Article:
That day, the water bent the sun like radio waves. We’d learned it was how voices reach across distances. In class, when we asked how things worked without wires, Mr. Jones outlined in chalk what sound would resemble if you could see it—not like a tide’s in-and-out or an elevator’s lowering, but like the mountains’ undulations, their ridges mumbling at dusk.
At the pool’s edge, I closed my eyes. But I could hear nothing except the gulp of the surface divided, the splash of a cannonball, a tangle of boys vying to hold their heads above water. The ones who lost snotted out chlorine and punched at the surface as if it would hold.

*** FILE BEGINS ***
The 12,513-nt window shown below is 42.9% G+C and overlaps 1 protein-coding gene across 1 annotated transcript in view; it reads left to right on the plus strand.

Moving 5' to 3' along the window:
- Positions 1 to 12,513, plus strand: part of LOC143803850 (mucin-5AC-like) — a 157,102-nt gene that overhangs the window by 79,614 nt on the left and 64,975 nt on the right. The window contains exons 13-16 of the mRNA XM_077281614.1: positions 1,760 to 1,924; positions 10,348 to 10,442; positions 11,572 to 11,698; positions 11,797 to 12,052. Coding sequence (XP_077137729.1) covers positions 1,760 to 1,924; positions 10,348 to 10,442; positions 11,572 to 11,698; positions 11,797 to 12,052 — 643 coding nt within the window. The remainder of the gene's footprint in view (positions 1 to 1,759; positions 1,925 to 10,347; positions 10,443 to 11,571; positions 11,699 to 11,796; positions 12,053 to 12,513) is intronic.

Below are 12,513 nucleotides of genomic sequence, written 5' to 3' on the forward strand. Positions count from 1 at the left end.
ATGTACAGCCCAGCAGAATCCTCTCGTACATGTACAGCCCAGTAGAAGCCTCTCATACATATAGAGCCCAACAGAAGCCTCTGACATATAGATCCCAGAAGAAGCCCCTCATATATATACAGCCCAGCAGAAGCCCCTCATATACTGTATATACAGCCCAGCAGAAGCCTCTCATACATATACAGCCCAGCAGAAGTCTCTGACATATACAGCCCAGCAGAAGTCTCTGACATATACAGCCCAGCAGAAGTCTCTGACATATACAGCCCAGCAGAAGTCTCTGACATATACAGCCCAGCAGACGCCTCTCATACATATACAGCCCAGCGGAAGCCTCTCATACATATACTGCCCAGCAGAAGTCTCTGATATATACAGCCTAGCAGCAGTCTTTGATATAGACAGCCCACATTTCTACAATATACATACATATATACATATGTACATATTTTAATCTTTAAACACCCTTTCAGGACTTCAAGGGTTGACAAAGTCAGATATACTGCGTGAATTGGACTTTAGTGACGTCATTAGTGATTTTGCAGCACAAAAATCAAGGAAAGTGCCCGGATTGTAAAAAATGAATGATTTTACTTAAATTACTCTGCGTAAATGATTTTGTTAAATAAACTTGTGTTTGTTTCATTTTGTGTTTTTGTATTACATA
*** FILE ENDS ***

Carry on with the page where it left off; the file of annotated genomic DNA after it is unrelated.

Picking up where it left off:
I wonder how far the ruckus traveled—if our fathers could hear our yelping in the rooms of the mountain. Over the coughing shovels. Or veins crumbling in their hands.
We practiced their curses, the work-shirts of their language, even the voices we couldn’t remember—like Billy’s dad who was somewhere in France, buried by the only ocean he’d ever seen. His son swam the hardest, demanding race after race until he collapsed on the bench. His face turned away from the chain-link fence.
L.S. McKee’s work has appeared in Gulf Coast, BODY, Indiana Review, Ninth Letter, New South and elsewhere. Originally from East Tennessee, she lives and teaches in Atlanta.